Making a case for Intermarriage

I don’t agree with the premise of this post, but when people write something so outrageous I just can’t help posting it – the guy who wrote this is frum, albeit a little disturbed – his email address is published below.

A Case for Intermarriageby

I never completely understood the extreme agitation which my fellow Orthodox Jews experience when confronted with the phenomenon known as intermarriage. Recently one younger Ortho-Jew, a recent graduate of a prominent Right-wing Yeshiva, told me that “the greatest threat which Orthodox Judaism faces today is intermarriage.” Well, where do you even begin with a statement like that?

Even if I was willing to accept that intermarriage actually qualifies as a problem (a premise which I vigorously dispute below), I highly doubt that the problem intermarriage would in any manner qualify as the biggest threat facing our community today. Anyone who legitimately believes this to be the case should spend a few minutes outside of the cave in which they are living and they will swiftly realize that there is a lot of really bad things going on in our community which are not being addressed (see, for example, Child Molestation, Cheating Spouses, Adult and Teenage Drug Use, Rampant Business Fraud, Financial Stress, Domestic Strife and Severe Educational Neglect just to name a few of the big ones that I see with my own eyes). It is also worth noting that if the Jewish community would focus more on some of these serious defects in its character, as well as appreciate the fact that “derech eretz” includes being normal and socially acceptable (and not just socially acceptable in “heimish” settings) then we may take a step towards eradicating the distaste towards what we represent and entice some of our own to form relationships within members of their own social circle.

Admittedly, the exotic will always have a certain appeal. However, I don’t blame people for not wanting to marry a Jew (or at least not a religious one) when the sad truth is that we are not that appealing as people. Many of the Orthodox Jewish men that I know have an overinflated sense of self-worth and are lacking in education, cultural interests, hobbies and basic personal grooming skills. The women are no better, as they are barely educated enough to write at a high school level, they have no intellectual curiosity or interests, they all wear the same exact colors and styles (when they aren’t running around in black velour robes) and they are clingy and difficult as spouses. They also don’t drink for the most part and are not very fun to be around. When faced with such enticing choices, it doesn’t take a rocket scientist to realize that if you can overcome the taboo you may have a chance of being in a relationship with someone that is interesting and fun to be around. To the extent that we can address some of this through reform in our educational institutions, cultural expectations and family values we would probably make strides towards lessening the numbers of people who want to marry outside of the fold.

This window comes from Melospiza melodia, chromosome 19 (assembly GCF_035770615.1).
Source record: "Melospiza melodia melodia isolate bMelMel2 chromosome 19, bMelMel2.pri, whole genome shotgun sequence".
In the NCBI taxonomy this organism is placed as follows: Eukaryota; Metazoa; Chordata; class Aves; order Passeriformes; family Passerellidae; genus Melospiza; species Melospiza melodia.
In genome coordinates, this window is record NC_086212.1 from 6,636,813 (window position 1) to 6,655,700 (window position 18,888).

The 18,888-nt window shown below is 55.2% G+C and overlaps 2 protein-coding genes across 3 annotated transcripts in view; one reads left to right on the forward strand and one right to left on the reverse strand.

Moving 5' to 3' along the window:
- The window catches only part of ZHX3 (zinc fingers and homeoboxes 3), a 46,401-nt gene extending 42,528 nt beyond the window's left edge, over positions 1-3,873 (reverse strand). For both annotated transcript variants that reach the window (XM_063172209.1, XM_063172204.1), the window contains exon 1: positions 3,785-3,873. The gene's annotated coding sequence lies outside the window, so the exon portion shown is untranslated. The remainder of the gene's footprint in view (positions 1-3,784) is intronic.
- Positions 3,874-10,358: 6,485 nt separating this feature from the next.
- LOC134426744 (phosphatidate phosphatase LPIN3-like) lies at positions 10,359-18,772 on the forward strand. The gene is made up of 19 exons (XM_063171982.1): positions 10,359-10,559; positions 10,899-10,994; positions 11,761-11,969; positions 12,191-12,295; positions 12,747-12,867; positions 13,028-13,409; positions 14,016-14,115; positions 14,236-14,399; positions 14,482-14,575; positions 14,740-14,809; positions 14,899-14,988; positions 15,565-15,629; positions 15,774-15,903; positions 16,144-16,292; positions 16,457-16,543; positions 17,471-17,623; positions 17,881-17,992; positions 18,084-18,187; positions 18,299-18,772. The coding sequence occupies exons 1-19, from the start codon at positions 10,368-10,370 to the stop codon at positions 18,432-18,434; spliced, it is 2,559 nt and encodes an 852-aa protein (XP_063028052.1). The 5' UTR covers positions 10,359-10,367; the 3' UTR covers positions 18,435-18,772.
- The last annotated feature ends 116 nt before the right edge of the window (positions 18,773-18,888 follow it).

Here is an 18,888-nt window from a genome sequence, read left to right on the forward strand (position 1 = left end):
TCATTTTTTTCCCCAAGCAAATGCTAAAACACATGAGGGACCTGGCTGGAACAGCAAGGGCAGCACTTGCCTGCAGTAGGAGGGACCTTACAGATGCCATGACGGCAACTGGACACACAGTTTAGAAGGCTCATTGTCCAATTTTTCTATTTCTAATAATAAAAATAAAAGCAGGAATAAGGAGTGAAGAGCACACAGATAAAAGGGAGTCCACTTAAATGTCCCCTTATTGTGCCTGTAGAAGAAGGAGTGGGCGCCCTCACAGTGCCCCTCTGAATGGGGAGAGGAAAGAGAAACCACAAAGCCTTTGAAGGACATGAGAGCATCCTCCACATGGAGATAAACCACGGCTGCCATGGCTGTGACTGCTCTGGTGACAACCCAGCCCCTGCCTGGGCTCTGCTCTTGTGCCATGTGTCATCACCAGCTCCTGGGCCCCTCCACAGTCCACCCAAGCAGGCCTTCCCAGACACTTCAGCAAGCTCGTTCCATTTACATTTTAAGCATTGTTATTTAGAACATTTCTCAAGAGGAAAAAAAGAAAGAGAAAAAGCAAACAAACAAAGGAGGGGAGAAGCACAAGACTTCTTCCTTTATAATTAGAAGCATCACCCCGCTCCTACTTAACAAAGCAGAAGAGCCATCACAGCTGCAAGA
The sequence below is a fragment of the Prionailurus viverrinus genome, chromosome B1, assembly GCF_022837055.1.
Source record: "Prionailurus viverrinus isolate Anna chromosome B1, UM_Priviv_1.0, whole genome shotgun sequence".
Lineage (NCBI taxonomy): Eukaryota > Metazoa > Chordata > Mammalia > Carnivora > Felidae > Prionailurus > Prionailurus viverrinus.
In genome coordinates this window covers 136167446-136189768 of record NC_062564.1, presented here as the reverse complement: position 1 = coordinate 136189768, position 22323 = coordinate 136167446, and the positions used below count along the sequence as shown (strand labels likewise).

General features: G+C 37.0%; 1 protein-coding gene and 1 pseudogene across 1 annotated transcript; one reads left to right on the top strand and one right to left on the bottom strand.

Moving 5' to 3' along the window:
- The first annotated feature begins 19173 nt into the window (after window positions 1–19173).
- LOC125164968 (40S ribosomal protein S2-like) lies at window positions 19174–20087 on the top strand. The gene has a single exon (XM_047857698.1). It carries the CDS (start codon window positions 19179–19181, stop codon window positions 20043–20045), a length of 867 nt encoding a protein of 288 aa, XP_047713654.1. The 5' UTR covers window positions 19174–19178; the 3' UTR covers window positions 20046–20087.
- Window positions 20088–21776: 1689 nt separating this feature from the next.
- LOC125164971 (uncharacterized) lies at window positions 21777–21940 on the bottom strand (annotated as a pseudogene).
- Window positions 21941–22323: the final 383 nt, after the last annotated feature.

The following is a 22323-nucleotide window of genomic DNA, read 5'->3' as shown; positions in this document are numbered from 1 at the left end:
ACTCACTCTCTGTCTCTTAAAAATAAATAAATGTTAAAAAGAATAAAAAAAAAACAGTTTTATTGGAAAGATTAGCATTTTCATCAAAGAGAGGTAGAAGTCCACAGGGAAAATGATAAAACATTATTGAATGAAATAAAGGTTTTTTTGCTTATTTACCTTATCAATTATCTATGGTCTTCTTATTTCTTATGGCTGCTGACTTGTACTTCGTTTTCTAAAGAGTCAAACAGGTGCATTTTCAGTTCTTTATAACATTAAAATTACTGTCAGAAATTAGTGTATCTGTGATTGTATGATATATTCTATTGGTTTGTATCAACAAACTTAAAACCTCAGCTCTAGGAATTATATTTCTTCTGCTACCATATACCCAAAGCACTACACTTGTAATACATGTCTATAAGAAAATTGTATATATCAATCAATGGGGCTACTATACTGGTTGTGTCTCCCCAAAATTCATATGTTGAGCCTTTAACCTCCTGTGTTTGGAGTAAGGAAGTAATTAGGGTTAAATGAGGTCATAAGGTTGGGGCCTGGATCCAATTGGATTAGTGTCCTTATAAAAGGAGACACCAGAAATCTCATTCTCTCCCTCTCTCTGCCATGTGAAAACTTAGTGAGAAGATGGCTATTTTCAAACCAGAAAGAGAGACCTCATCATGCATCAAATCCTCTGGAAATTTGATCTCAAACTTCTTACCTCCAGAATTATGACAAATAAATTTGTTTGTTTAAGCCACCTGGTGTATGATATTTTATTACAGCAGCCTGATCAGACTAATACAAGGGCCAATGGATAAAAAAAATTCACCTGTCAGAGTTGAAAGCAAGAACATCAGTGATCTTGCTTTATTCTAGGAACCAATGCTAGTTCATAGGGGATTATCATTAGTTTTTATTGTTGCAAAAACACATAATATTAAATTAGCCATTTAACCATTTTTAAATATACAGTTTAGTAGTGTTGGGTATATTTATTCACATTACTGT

Notwithstanding the subjective nature of the above arguments, the biggest reason to encourage intermarriage is because it will prevent people from living a life of sin. It is a pretty good assumption that most people who would marry a non-Jew would not be keeping the laws of family purity and would not be raising their children to lead a Torah-observant life. It is also a good assumption that the people who are most concerned about the intermarriage problem are the very people who will be most concerned about violations of Torah law. If those individuals who are not inclined to comply with the precepts of the Torah marry a non-Jew it will mitigate the severity of future violation. Family purity is not as much of an issue in a relationship with a non-Jewish woman. In addition, children born to a non-Jewish mother are not themselves Jewish (according to the Orthodox Jewish viewpoint). This means that instead of bringing children into this world who will live a life full of sin the person who chooses to intermarry will bring children into this world who can be successful in the situation they find themselves in and lead a full filling life in that manner. Although the women who marry non-Jewish men will still give birth to Jewish babies, the children may themselves be more likely to subsequently marry outside the fold if one of their parents was not Jewish.

One argument that people like to make in defense for the villainization of intermarriage is that we as a nation need to propagate as a means of ensuring our survival. For anyone who claims to have the system of fundamental beliefs that are part and parcel of Torah-observant faith (or anyone with some basic knowledge of history) such arguments lack persuasive power. It is not the job of the Orthodox Jew to try and maintain the survival of our sect. That is something which is in the purview of our creator alone. We are not evangelical people, and we are not people who feel that the weight of our future rests on our heads. We should concentrate on issues which make us better people instead of trying to save the future of our world. Such refocusing of our efforts may inadvertently help ensure our survival, but more importantly it will make us better people. And becoming better people is what Judaism is all about.